Richard Bullock, fired Agricultural Land Reserve chair speaks out
Richard Bullock says his firing doesn't bode well for retention of farmland in B.C.
Richard Bullock, the now former chair of B.C.'s Agricultural Land Commission, alleges he was fired by the province because they wanted him out of the way while they implement changes to how agricultural land is preserved.
The government announced in a news release on Thursday that former Saanich mayor Frank Leonard has been appointed as the new chair of the independent commission. Bullock was not mentioned in the release.
But Bullock, who had been chair for five years and whose term wasn't up until November, says he was informed over the phone that a change in regulations was coming, and the government felt they needed new leadership.
B.C. farmland in peril
Bullock says he's not sure what the new direction is, but he suspects it won't bode well for the retention of farmland in the Agricultural Land Reserve (ALR).
"The government spent a lot of time going around the province last summer and fall...they heard from a whole host of people all across the province," Bullock told Daybreak South on Friday.
"I don't think they expected to hear what they heard, which was, 'keep the ALC in place, make sure it has the tools to do the job, and basically leave it alone.'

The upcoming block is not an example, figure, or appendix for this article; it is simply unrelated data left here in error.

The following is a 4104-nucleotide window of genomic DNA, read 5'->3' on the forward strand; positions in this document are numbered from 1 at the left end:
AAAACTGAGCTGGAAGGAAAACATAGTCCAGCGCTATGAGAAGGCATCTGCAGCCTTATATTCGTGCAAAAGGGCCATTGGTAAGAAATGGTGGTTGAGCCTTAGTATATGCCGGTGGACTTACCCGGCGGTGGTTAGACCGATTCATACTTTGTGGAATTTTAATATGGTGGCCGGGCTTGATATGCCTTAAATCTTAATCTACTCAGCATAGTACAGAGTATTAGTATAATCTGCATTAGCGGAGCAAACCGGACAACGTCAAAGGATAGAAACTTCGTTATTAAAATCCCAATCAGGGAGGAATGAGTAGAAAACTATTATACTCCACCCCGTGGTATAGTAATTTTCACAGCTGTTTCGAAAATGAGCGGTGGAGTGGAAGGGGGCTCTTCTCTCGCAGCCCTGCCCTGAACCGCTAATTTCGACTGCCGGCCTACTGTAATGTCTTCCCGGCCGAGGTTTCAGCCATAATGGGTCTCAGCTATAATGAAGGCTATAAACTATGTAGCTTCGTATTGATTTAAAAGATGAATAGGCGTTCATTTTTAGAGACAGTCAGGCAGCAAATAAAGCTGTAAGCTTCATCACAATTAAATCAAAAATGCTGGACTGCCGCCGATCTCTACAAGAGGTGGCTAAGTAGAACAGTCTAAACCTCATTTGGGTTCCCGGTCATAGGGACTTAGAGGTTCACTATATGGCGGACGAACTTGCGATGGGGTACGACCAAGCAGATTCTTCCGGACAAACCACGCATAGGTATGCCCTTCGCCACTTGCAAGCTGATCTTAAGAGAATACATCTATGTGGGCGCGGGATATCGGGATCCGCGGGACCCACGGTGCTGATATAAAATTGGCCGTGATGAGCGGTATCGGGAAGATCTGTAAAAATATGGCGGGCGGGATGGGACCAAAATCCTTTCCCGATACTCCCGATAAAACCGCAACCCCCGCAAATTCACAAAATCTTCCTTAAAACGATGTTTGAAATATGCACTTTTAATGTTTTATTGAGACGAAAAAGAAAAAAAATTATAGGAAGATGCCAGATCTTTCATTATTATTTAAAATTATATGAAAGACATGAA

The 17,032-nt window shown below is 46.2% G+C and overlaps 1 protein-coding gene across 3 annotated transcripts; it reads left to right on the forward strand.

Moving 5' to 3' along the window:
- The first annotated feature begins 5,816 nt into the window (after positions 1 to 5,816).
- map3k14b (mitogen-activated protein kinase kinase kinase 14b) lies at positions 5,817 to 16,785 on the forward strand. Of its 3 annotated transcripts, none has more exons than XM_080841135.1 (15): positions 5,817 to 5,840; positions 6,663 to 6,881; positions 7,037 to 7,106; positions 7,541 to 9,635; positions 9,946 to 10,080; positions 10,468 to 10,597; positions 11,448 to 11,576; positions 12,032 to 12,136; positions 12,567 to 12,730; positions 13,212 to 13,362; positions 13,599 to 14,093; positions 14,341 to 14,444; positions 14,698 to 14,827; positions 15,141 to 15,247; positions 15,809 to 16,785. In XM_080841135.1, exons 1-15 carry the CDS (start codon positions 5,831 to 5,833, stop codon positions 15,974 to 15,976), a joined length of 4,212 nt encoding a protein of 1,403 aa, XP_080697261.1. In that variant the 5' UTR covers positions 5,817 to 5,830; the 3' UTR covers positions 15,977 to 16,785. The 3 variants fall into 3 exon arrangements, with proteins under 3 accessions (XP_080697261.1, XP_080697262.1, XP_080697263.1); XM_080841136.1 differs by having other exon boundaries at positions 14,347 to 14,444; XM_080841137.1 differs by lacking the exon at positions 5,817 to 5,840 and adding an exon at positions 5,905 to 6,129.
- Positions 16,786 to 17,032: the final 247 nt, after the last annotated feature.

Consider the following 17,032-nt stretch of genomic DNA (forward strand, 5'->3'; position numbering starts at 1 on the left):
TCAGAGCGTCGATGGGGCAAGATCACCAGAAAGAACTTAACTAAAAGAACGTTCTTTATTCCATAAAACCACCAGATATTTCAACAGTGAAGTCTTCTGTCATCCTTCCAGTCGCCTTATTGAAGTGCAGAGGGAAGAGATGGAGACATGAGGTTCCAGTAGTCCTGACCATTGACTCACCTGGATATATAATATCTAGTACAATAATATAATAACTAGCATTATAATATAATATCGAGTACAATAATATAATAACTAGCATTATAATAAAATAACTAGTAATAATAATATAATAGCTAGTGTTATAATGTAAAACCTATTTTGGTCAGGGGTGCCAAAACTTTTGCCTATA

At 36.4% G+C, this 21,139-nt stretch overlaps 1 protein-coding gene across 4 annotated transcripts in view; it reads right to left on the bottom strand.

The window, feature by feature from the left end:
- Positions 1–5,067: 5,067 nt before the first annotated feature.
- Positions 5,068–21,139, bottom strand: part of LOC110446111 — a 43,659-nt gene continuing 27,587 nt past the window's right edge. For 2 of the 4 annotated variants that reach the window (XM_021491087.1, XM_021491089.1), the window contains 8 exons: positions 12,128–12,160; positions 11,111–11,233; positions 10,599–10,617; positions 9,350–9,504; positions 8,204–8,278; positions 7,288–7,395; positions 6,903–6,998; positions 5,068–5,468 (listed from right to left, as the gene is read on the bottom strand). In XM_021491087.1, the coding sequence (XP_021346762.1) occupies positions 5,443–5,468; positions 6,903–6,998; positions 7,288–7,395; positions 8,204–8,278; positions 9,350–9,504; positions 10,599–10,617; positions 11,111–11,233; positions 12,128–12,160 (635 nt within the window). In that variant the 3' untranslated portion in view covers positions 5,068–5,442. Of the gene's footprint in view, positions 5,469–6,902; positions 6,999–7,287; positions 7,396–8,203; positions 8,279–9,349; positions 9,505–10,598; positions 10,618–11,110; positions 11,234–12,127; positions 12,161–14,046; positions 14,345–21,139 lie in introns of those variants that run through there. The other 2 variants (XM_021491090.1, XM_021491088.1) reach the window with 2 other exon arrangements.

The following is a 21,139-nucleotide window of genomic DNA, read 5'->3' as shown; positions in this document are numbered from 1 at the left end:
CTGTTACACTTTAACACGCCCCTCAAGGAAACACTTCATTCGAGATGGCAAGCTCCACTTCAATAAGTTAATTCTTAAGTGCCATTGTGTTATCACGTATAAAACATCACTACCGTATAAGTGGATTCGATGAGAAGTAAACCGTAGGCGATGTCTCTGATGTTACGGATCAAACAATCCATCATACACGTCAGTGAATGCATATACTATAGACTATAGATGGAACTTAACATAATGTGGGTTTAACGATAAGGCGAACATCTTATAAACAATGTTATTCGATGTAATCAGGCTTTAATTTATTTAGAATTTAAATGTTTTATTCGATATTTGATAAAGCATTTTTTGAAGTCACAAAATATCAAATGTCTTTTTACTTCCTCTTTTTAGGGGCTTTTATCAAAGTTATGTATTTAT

"I'm not sure they wanted to hear that."
Bullock says he has fought to keep "agricultural land where it should be," but he suspects the new regulations would allow things to happen on agricultural land that weren't allowed before.
"The [new] regulations are going to be proclaimed very soon, I would assume, and getting me out of the way was probably strategically — from their point of view, and a political point of view — the right thing to do," he said.
A new team captain is needed
Agriculture Minister Norm Letnick thanked Bullock for his five years as chair, and acknowledged they had a good working relationship. But, he told CBC News, Bullock's term was coming up, new regulations for the Agricultural Land Commission are in the works, and he says, it's time for new leadership.
"Typically, what I found in the past ... is when you change the CEO or are about to change the CEO, there's a lot of time wasted in rumour and speculation," he said.
"I want everyone to have their eyes on the ball and focus on the job at hand, which is to expand agriculture. To do that, I thought it would be best to hand over the baton to a new team captain."
Letnick says the commission remains independent of government influence, and that the province remains committed to safeguarding agricultural land for future generations.
Since 2001, 38,000 new hectares of land have been added to the Agricultural Land Reserve, for a total of 4.7 million hectares, Letnick said.
To hear the full story, listen to the audio labelled: Former Agricultural Land Commission chair speaks out